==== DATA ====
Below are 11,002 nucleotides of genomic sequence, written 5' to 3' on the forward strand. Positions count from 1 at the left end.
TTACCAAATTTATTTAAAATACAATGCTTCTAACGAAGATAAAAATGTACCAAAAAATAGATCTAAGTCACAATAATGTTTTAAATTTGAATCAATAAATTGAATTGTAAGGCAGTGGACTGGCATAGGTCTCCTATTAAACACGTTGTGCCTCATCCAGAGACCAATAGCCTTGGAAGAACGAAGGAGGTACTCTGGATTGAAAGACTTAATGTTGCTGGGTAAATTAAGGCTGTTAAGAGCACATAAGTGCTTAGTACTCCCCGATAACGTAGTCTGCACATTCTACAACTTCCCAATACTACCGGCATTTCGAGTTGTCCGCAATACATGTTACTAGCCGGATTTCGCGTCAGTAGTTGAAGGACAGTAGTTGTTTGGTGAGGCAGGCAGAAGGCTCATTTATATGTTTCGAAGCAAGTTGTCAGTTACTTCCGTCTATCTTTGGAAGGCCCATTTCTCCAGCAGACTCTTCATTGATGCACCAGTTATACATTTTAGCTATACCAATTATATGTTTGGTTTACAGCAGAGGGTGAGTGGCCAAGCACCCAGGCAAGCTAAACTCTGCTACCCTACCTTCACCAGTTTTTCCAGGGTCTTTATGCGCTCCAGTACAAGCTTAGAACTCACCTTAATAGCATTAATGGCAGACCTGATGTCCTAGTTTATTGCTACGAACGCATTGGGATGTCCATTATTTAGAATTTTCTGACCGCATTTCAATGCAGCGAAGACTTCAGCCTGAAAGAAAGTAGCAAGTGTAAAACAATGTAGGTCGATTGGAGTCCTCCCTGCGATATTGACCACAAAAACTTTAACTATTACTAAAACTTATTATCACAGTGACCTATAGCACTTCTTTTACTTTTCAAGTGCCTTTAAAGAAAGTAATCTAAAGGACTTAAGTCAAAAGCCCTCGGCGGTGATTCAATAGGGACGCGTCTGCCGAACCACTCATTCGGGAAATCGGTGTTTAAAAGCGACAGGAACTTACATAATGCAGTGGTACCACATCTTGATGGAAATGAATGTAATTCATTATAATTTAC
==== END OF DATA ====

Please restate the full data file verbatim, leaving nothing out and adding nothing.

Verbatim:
Below are 11,002 nucleotides of genomic sequence, written 5' to 3' on the forward strand. Positions count from 1 at the left end.
TTACCAAATTTATTTAAAATACAATGCTTCTAACGAAGATAAAAATGTACCAAAAAATAGATCTAAGTCACAATAATGTTTTAAATTTGAATCAATAAATTGAATTGTAAGGCAGTGGACTGGCATAGGTCTCCTATTAAACACGTTGTGCCTCATCCAGAGACCAATAGCCTTGGAAGAACGAAGGAGGTACTCTGGATTGAAAGACTTAATGTTGCTGGGTAAATTAAGGCTGTTAAGAGCACATAAGTGCTTAGTACTCCCCGATAACGTAGTCTGCACATTCTACAACTTCCCAATACTACCGGCATTTCGAGTTGTCCGCAATACATGTTACTAGCCGGATTTCGCGTCAGTAGTTGAAGGACAGTAGTTGTTTGGTGAGGCAGGCAGAAGGCTCATTTATATGTTTCGAAGCAAGTTGTCAGTTACTTCCGTCTATCTTTGGAAGGCCCATTTCTCCAGCAGACTCTTCATTGATGCACCAGTTATACATTTTAGCTATACCAATTATATGTTTGGTTTACAGCAGAGGGTGAGTGGCCAAGCACCCAGGCAAGCTAAACTCTGCTACCCTACCTTCACCAGTTTTTCCAGGGTCTTTATGCGCTCCAGTACAAGCTTAGAACTCACCTTAATAGCATTAATGGCAGACCTGATGTCCTAGTTTATTGCTACGAACGCATTGGGATGTCCATTATTTAGAATTTTCTGACCGCATTTCAATGCAGCGAAGACTTCAGCCTGAAAGAAAGTAGCAAGTGTAAAACAATGTAGGTCGATTGGAGTCCTCCCTGCGATATTGACCACAAAAACTTTAACTATTACTAAAACTTATTATCACAGTGACCTATAGCACTTCTTTTACTTTTCAAGTGCCTTTAAAGAAAGTAATCTAAAGGACTTAAGTCAAAAGCCCTCGGCGGTGATTCAATAGGGACGCGTCTGCCGAACCACTCATTCGGGAAATCGGTGTTTAAAAGCGACAGGAACTTACATAATGCAGTGGTACCACATCTTGATGGAAATGAATGTAATTCATTATAATTTAC